The more I teach–and let me tell you, I’ve been teaching a lot these last few months–the more I’ve come to realize something significant. Americans grow up with an extremely rare mindset (and yes, this mindset exists in a few other countries as well). It’s a mindset though that, in world history, and even in the world today, few have the luxury of possessing. In America, we have the luxury of not even realizing the uniqueness of what we possess.
And it’s simply this: “no, of course government cannot do whatever it wants, to me or to anyone. Government must abide by the law and some sort of set of rules. Government cannot just say ‘off with my head’ or ‘I can have the property you live on’.” In other words, most Americans—at least from what I’ve experienced and from the mere fact that our society functions the way it does–don’t live in moment by moment fear that any point the government could round us up, throw us in a labor camp or worse, take us to an interrogation/torture chamber, followed by an execution. I’m not wrong in this assumption am I?
This is not say that no Americans fear government abuse. Far from that. But simply that, when I mention to any group of students or audience the idea of arbitrary power, which is merely the ability of government to wield limitless power over them, few if any seem to even understand the very concept of a government possessing that kind of power over them because it’s such a distant and unrelatable reality for them.
Put simply, Americans don’t even relate to the idea that government can or should be able to do whatever the heck it wants.
Here’s a prime example. This is a direct quote from one of my online students explaining what they learned in my class. This student says:
"This semester, I discovered that some of the things I thought were normal and constitutional for our government were unconstitutional. I formerly believed that the president had absolute power and that laws were always made by him. Now I know that our laws are written by congress and when it comes to voting for congress we the citizens should pay more attention" Former Student
This is not the only student I’ve had to say something like this. Many of my students say this or something similar after having taken my class. The part that amuses me the most is that they really have no idea what absolute or arbitrary power is. Or at least, they didn’t until taking the class. They thought that the President was essentially a King, someone who can do anything, and were so blessed with the mindset that government won’t, shouldn’t and cannot abuse power the way many governments have in the past, that they were content assuming the President had absolute power because it never crossed their minds that if he truly did have such power, this could result in him arbitrarily rounding them or their families up and throwing them in a death camp.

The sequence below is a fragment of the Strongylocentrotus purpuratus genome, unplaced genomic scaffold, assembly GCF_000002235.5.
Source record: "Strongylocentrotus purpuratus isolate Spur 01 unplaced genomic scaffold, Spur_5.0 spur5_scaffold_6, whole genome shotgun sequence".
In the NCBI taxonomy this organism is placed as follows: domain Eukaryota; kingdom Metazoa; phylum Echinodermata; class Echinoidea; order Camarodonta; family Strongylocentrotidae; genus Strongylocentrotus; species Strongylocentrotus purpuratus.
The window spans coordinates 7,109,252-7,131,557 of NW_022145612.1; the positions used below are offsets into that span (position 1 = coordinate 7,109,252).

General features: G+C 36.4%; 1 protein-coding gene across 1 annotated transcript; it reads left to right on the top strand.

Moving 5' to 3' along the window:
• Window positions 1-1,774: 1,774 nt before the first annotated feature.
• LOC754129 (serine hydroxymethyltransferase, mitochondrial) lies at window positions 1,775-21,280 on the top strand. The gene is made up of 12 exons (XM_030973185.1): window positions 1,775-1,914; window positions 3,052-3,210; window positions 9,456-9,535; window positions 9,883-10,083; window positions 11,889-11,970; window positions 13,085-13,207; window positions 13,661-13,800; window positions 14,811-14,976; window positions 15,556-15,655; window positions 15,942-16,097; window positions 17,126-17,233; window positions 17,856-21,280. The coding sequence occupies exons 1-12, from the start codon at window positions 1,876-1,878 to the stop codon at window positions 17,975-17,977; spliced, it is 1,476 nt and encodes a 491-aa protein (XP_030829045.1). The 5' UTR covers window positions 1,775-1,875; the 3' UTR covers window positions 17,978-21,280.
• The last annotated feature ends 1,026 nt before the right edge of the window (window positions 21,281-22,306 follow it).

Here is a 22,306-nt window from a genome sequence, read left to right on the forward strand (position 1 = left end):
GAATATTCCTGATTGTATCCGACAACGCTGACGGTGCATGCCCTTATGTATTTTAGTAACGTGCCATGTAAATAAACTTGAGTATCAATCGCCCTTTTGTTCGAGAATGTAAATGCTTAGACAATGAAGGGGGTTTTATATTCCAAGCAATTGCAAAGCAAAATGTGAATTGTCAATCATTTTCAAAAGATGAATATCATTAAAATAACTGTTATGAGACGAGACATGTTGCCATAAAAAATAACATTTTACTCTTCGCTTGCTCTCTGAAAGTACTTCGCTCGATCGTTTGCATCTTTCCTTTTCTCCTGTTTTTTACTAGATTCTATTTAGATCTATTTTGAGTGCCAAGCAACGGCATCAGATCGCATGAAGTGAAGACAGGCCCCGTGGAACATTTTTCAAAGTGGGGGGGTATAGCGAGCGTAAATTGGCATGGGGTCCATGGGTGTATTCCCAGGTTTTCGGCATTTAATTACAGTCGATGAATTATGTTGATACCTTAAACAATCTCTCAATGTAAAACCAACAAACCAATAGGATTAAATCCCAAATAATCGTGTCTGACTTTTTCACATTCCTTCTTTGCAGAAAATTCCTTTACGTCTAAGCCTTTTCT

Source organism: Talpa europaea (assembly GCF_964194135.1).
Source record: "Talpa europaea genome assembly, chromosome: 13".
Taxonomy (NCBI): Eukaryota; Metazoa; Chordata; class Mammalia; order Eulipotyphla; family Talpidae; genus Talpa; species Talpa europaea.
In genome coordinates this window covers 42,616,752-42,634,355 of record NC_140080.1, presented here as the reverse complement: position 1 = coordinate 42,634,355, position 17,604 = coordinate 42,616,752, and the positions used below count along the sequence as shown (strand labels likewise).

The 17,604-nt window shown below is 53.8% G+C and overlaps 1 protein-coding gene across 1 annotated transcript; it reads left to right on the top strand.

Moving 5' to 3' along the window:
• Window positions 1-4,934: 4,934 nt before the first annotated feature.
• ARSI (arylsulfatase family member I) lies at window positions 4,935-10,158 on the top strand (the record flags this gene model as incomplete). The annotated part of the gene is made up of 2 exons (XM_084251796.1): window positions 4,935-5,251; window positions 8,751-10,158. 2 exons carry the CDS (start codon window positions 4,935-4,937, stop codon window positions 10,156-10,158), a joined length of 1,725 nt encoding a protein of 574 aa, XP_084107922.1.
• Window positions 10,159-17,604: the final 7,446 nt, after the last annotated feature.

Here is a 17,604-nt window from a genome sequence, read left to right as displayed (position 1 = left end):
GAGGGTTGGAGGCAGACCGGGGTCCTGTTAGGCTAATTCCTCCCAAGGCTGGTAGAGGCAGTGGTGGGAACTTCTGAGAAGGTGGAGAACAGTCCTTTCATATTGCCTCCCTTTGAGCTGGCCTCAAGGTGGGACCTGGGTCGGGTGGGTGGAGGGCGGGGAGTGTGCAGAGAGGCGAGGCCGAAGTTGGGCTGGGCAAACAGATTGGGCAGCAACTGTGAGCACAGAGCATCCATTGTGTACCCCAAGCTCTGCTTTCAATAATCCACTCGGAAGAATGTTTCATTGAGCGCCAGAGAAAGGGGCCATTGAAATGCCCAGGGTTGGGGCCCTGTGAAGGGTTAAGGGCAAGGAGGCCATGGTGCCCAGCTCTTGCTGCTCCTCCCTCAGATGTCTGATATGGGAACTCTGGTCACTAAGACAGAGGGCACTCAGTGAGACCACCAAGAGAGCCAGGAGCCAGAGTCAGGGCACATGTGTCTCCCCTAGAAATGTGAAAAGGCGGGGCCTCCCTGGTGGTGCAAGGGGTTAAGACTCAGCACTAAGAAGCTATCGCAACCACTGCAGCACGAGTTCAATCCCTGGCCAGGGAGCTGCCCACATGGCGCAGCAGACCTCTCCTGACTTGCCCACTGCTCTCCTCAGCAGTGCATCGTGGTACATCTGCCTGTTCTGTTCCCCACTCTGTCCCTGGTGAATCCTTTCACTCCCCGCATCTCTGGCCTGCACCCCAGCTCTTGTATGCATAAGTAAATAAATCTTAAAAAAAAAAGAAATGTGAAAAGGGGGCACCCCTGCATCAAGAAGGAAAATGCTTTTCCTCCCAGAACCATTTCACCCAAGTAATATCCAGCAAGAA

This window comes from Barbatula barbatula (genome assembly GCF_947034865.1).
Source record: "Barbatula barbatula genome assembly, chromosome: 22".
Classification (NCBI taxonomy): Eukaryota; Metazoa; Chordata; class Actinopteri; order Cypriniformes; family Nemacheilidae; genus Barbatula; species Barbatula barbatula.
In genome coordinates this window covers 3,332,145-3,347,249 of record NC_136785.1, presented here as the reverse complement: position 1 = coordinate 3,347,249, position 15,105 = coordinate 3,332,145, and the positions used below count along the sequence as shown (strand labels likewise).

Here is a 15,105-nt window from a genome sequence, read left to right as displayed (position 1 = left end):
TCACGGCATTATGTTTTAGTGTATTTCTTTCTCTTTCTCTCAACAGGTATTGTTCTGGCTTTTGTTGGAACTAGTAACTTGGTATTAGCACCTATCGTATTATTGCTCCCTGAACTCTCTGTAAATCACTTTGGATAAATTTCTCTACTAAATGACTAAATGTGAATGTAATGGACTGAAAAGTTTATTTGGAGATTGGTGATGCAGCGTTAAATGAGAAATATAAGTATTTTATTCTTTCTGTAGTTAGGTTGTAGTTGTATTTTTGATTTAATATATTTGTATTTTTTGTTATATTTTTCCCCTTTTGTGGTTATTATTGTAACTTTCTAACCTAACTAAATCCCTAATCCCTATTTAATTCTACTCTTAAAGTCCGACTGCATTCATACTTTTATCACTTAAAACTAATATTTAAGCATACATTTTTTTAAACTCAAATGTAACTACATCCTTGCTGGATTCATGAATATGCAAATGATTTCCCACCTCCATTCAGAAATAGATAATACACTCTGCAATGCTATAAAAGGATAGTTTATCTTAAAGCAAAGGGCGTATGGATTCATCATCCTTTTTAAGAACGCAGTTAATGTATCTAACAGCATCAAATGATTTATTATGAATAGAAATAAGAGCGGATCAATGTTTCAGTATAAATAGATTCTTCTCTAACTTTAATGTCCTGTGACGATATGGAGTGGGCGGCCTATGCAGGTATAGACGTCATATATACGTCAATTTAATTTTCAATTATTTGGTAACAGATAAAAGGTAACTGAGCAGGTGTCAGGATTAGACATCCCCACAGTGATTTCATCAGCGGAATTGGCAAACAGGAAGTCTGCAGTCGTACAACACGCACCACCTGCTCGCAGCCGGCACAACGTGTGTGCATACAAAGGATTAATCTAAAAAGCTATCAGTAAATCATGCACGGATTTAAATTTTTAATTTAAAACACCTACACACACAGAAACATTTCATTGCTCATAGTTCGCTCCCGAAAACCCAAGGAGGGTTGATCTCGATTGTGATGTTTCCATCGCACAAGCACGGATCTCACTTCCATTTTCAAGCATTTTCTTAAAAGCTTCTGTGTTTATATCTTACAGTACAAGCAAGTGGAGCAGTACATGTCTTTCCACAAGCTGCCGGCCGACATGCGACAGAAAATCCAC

The mindset that government, at least in America, could never even come close to doing such a thing [i.e. throw us all in death camps], is so ingrained in our psyche that we can literally believe our government has limitless power and still assume it’s limited.
This expectation of government genuinely blows my mind because this mindset did not just snap into being. Our forefathers didn’t have this mindset of government. No, they feared arbitrary, limitless government because they suffered its abuse. This is what led them to create the kind of government we have today, with a slew of checks and balances and a Constitution that limits government power.
Do y’all register the significance of this?!
The mindset that the US government, even after its creation with all of its limitations and the various checks on its power, just won’t or can’t do certain things because…well, it just “wouldn’t and shouldn’t happen” is truly remarkable. And this mindset, while dangerous in some ways because it breeds apathy, is also a truly precious pearl to protect, treasure and build up.
See, I’ve said it before. The Constitution is as powerful as we make it. The more we believe in it, lift it up and fight for it, the more the government must adhere to it. It’s an idea, and ideas only have power when they’re believed in.
The idea that our government’s power is truly limited, that it can’t just do anything, because, well, that would be wrong–while a less formal or educated understanding of arbitrary power and limited power–is still the seed that keeps the respect and reverence of the Constitution alive and that keeps the current arbitrary government limited enough that its unwilling to take certain blatantly obvious steps towards fully unlimited power.